Ramble On

Thursday, January 3, 2013

Page Valley Cycling Gives Back to the Community

Whenever I have the chance to feature the economic impacts of the active tourism events that take place in the Shenandoah Valley, and specifically in Page County, I’ll do so.  Chris Gould and the Page Valley Cycling team just put together the economic benefit of the four bicycle races that were held last year in a press release – I’ll reprint it in full below.  Not only does the press release highlight the positive impacts on the economy, there is also a listing of charitable giving made possible by the events.  It’s quite a list…

Page Valley Cycling Gives Back to the Community

STANLEY, VIRGINIA – Page Valley Cycling announced today that its 2012 events had a significant positive economic impact for businesses and community organizations in the county, with about 1,490
 bike racers and family and friends generating approximately $100 thousand in revenue on food, merchandise, and lodging. This continues a trend of increasing dollars spent each year in the county from Page Valley Cycling events, which in 2012 included the Tour of Page County Stage Race, Shenandoah Time Trail, Page Valley Road Race, and Luray Caverns CX bicycle races.

The positive economic impact is just one way Page Valley Cycling gave back to the community with its events. The club also launched a specific charitable effort and donated $3 thousand to Page One after its December 9th cyclo-cross event. This is in addition to a total of $5.5 thousand in donations to the Shenandoah, Stanley, and Luray Volunteer Rescue Squads; the music departments at both Luray High School and Page County High School; the Town of Luray Parks & Recreation Department; Shenandoah Heritage Society; Valley Star Farm’s “Trees for the Troops” Christmas tree program; and the Mike Fawell Memorial Fund, which was set up to care for the children of a Richmond-area bike race who died in a tragic training accident last year.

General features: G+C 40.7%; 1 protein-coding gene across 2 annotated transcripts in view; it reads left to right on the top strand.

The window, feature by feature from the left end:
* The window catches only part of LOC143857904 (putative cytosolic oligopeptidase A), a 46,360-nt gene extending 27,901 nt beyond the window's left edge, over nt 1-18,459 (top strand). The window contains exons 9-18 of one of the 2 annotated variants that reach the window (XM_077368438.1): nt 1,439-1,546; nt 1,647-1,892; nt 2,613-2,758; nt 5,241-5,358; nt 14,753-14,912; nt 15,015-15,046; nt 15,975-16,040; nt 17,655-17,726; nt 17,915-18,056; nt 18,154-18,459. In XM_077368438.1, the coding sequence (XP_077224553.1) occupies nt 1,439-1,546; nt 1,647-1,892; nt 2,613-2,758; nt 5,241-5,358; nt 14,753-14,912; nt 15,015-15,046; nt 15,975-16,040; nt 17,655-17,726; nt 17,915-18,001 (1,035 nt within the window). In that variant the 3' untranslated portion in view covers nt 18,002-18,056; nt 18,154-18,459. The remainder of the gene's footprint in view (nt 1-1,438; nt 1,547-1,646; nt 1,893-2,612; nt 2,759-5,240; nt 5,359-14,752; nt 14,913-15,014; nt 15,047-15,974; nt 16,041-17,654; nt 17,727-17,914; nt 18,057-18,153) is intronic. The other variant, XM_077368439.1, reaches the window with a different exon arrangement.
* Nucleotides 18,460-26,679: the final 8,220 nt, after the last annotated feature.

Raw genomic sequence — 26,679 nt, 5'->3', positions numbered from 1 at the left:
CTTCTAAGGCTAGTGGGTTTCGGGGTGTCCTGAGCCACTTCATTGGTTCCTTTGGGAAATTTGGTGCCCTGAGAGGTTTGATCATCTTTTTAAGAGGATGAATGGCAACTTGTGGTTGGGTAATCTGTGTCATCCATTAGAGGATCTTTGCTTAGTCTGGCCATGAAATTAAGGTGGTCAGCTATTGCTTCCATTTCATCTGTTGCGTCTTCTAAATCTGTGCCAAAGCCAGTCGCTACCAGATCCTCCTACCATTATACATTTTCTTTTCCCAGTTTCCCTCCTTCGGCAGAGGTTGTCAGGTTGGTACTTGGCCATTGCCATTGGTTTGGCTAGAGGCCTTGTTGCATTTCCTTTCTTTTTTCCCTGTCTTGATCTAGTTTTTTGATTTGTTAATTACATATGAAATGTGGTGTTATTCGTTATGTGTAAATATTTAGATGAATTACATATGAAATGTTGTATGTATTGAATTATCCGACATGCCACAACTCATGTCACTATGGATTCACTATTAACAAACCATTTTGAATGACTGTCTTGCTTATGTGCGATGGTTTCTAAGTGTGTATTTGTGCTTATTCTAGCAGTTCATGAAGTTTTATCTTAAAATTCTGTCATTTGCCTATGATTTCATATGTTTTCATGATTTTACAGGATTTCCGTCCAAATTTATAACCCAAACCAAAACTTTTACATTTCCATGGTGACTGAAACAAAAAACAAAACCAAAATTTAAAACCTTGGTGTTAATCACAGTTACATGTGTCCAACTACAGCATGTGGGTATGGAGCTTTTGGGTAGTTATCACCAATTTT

Specific findings from Page Valley Cycling’s post-race surveys indicate that:

• A combined total of 1,490 bike racers, family, and friends came to Page County for the various Page Valley Cycling events this past year. This is up from 1,100 last year. 

• Bike racers, family, and friends spent as much as $100 thousand throughout the county on food, merchandise, and lodging – this is up from $80 thousand last year, $56 thousand in 2010, and $40 thousand in 2009.

• About 80% of race participants spent a night or more in the county during the weekend of the Tour of Page County, and 33% of participants for the Page Valley Road Race.

• 89% and 87% of Page Valley Road Race and Tour of Page County participants, respectively, say they’d come back to the county for reasons other than the race. 

Page Valley Cycling promotes bicycling in Page County as a means of transportation, fitness, recreation, and racing. For more information about Page Valley Cycling and its events, visit our website at www.pagevalleycycling.com, or visit our Facebook page.

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